Rice University’s fluorescent nanotube paint reveals mechanical strain

June 21, 2012
Houston, TX--A paint made with semiconducting carbon nanotubes at Rice University can help detect strain in buildings, bridges, and airplanes.

Houston, TX--A paint made with semiconducting carbon nanotubes at Rice University can help detect strain in buildings, bridges, and airplanes. The study, published online this month by the American Chemical Society journal Nano Letters, details a composite coating that could be read by a handheld IR spectrometer.

The method could tell where a material is showing signs of deformation well before the effects become visible to the naked eye, and without touching the structure. The researchers said this provides a big advantage over conventional strain gauges, which must be physically connected to their read-out devices. In addition, the nanotube-based system could measure strain at any location and along any direction.

Rice chemistry professor Bruce Weisman led the discovery and interpretation of near-IR fluorescence from semiconducting carbon nanotubes in 2002, and has since developed and used novel optical instrumentation to explore nanotubes’ physical and chemical properties. Satish Nagarajaiah, a Rice professor of civil and environmental engineering and of mechanical engineering and materials science, and his collaborators led the 2004 development of strain sensing for structural integrity monitoring at the macro level using the electrical properties of carbon nanofilms, which are dense networks of nanotubes. Since then he has continued to investigate novel strain sensing methods using various nanomaterials.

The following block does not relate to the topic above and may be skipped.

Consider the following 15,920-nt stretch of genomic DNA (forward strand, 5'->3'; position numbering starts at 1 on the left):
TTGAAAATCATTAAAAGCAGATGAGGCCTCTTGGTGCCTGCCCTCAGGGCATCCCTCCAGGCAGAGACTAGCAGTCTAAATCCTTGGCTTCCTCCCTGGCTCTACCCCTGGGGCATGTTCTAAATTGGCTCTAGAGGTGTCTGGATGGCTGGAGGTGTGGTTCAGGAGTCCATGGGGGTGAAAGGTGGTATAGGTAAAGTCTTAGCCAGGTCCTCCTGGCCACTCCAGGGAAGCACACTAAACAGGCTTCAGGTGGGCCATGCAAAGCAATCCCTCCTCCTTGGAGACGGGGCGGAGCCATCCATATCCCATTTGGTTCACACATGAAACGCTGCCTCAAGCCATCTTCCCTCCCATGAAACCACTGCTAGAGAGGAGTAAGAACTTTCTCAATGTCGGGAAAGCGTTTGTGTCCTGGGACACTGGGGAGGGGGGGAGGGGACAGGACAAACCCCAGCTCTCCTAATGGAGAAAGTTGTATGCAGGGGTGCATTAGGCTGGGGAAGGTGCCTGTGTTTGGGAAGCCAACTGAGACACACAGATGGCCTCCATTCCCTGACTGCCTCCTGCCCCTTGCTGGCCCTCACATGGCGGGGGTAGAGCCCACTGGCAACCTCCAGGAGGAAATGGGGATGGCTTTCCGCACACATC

Fortuitous professorial interaction

At a NASA workshop in 2010, Weisman gave a talk on nanotube fluorescence. As a flight of fancy, he said, he included an illustration of a hypothetical system that would use lasers to reveal strains in the nanocoated wing of a space shuttle. “I went up to him afterward and said, ‘Bruce, do you know we can actually try to see if this works?’” recalls Nagarajaiah.

Nanotube fluorescence shows large, predictable wavelength shifts when the tubes are deformed by tension or compression. The paint would suffer the same strain as the surface it’s painted on and give a clear picture of what’s happening underneath.

Weisman said the project will require further development of the coating before a product can go to market. “We’ll need to optimize details of its composition and preparation, and find the best way to apply it to the surfaces that will be monitored,” he says. “These fabrication/engineering issues should be addressed to ensure proper performance, even before we start working on portable readout instruments. There are also subtleties about how interactions among the nanotubes, the polymeric host and the substrate affect the reproducibility and long-term stability of the spectral shifts. For real-world measurements, these are important considerations."

But none of those problems seem insurmountable, he says, and construction of a handheld optical strain reader should be relatively straightforward.

Lead author of the paper is Paul Withey, an associate professor of physics at the University of Houston-Clear Lake, who spent a sabbatical in Weisman’s lab at Rice studying the fluorescence of nanotubes in polymers. Co-authors are Rice civil engineering graduate student Venkata Srivishnu Vemuru in Nagarajaiah’s group and Sergei Bachilo, a research scientist in Weisman’s group.

About the Author

John Wallace | Senior Technical Editor (1998-2022)

John Wallace was with Laser Focus World for nearly 25 years, retiring in late June 2022. He obtained a bachelor's degree in mechanical engineering and physics at Rutgers University and a master's in optical engineering at the University of Rochester. Before becoming an editor, John worked as an engineer at RCA, Exxon, Eastman Kodak, and GCA Corporation.

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